12 Most scenes are better if written from one character’s POV. But what if you’re narrating in third person and you have put two key characters together? You can either narrate it all from a more distant perspective, trusting the reader to understand the tensions. Or you could shift point of view. Yes, honestly, you can if you…

13 Use POV shifts with care. The best way to do this is to start the scene from one character’s POV and after a while, make the switch. Do this with a break in the action so that we know we are tuning into a different person’s experience. And it’s a one-time thing. Don’t switch back again.

14 You can have alternating first-person chapters, first and third, so long as you establish the pattern early on and do it consistently. And you have a good reason.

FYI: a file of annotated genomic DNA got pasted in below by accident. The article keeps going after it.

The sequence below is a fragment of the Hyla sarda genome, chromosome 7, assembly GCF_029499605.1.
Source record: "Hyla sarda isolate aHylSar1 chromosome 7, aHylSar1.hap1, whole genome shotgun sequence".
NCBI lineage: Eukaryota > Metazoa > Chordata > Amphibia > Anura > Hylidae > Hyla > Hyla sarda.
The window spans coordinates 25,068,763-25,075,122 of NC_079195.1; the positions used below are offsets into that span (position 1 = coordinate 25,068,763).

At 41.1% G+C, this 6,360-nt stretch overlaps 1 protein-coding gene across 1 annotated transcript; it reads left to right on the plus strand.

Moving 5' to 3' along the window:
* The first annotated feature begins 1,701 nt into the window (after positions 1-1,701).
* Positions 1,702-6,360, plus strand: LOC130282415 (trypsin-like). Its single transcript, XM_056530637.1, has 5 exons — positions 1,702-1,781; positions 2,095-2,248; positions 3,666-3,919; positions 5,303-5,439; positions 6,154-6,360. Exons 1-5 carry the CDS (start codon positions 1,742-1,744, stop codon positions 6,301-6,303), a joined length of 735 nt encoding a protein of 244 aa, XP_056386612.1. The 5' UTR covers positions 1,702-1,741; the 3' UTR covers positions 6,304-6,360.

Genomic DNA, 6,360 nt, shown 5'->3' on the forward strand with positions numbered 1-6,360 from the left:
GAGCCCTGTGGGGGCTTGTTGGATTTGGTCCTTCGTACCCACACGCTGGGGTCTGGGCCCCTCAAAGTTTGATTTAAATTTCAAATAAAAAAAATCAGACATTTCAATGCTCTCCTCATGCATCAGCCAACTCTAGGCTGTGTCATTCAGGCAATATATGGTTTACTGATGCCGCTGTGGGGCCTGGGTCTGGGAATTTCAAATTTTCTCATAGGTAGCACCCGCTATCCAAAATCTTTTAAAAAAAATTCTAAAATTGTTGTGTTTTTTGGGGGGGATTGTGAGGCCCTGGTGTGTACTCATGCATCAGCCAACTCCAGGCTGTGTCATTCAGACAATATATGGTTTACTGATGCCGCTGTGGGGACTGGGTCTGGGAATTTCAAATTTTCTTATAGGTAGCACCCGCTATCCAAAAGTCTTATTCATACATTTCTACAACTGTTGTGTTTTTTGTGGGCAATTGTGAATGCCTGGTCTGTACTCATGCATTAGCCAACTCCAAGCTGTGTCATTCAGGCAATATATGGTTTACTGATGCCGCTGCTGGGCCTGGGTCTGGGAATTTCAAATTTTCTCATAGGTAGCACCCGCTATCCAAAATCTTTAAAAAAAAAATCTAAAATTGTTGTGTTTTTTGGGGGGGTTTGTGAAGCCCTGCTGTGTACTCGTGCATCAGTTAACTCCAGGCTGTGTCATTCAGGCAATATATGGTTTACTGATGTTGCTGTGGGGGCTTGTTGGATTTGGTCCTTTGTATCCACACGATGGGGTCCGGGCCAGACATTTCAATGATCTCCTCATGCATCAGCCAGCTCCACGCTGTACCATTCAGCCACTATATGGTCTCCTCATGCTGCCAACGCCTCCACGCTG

15 You can mix omniscience and subjective view. In Lifeform Three, I have a hybrid of omniscient narrator and limited third person. The narrator is never a character (but is me the storyteller), is able to talk loftily about some parts of the world that the main character doesn’t know, but aside from that is glued to the main character. I made strict rules – the narrator knows about the world in general but does not know about the main character’s history or what happened to him before the story started. Some fairy tales are like this.

16 You can do what you like, really, so long as you make your boundaries clear. Write in second person if you must, or plural instead of singular – although you do risk wearing out the reader. Unless you’re writing about Siamese twins.